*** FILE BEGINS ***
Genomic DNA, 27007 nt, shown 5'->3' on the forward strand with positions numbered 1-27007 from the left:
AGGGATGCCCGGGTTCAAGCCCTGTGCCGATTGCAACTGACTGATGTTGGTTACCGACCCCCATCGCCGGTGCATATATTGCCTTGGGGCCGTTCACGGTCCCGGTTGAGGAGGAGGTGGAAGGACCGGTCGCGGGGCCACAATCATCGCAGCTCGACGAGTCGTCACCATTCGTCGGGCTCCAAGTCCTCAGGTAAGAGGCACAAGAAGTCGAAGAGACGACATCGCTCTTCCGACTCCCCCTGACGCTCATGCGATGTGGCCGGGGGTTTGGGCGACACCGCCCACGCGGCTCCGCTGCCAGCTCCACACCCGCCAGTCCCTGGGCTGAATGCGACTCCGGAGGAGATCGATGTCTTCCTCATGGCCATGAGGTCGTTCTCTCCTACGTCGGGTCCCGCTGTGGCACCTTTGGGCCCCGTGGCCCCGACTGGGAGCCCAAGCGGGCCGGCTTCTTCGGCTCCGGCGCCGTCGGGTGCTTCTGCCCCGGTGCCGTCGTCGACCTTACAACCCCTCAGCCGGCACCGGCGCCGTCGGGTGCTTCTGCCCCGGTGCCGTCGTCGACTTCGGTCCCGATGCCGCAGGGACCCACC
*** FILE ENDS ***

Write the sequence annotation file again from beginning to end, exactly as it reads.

Genomic DNA, 27007 nt, shown 5'->3' on the forward strand with positions numbered 1-27007 from the left:
AGGGATGCCCGGGTTCAAGCCCTGTGCCGATTGCAACTGACTGATGTTGGTTACCGACCCCCATCGCCGGTGCATATATTGCCTTGGGGCCGTTCACGGTCCCGGTTGAGGAGGAGGTGGAAGGACCGGTCGCGGGGCCACAATCATCGCAGCTCGACGAGTCGTCACCATTCGTCGGGCTCCAAGTCCTCAGGTAAGAGGCACAAGAAGTCGAAGAGACGACATCGCTCTTCCGACTCCCCCTGACGCTCATGCGATGTGGCCGGGGGTTTGGGCGACACCGCCCACGCGGCTCCGCTGCCAGCTCCACACCCGCCAGTCCCTGGGCTGAATGCGACTCCGGAGGAGATCGATGTCTTCCTCATGGCCATGAGGTCGTTCTCTCCTACGTCGGGTCCCGCTGTGGCACCTTTGGGCCCCGTGGCCCCGACTGGGAGCCCAAGCGGGCCGGCTTCTTCGGCTCCGGCGCCGTCGGGTGCTTCTGCCCCGGTGCCGTCGTCGACCTTACAACCCCTCAGCCGGCACCGGCGCCGTCGGGTGCTTCTGCCCCGGTGCCGTCGTCGACTTCGGTCCCGATGCCGCAGGGACCCACC